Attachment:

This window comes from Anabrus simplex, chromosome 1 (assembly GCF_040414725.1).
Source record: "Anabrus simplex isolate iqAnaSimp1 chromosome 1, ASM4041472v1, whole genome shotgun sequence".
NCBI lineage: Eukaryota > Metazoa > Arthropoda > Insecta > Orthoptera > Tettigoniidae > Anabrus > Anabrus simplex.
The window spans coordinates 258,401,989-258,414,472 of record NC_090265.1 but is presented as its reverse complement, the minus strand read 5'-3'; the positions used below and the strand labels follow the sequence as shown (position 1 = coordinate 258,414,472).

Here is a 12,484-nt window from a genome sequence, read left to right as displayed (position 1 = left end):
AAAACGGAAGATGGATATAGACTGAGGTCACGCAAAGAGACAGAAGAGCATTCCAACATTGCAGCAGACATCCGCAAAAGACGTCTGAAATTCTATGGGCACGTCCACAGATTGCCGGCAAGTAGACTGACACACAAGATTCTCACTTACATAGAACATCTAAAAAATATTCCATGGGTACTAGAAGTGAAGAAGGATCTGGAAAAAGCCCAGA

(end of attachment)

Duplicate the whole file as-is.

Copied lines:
This window comes from Anabrus simplex, chromosome 1 (assembly GCF_040414725.1).
Source record: "Anabrus simplex isolate iqAnaSimp1 chromosome 1, ASM4041472v1, whole genome shotgun sequence".
NCBI lineage: Eukaryota > Metazoa > Arthropoda > Insecta > Orthoptera > Tettigoniidae > Anabrus > Anabrus simplex.
The window spans coordinates 258,401,989-258,414,472 of record NC_090265.1 but is presented as its reverse complement, the minus strand read 5'-3'; the positions used below and the strand labels follow the sequence as shown (position 1 = coordinate 258,414,472).

Here is a 12,484-nt window from a genome sequence, read left to right as displayed (position 1 = left end):
AAAACGGAAGATGGATATAGACTGAGGTCACGCAAAGAGACAGAAGAGCATTCCAACATTGCAGCAGACATCCGCAAAAGACGTCTGAAATTCTATGGGCACGTCCACAGATTGCCGGCAAGTAGACTGACACACAAGATTCTCACTTACATAGAACATCTAAAAAATATTCCATGGGTACTAGAAGTGAAGAAGGATCTGGAAAAAGCCCAGA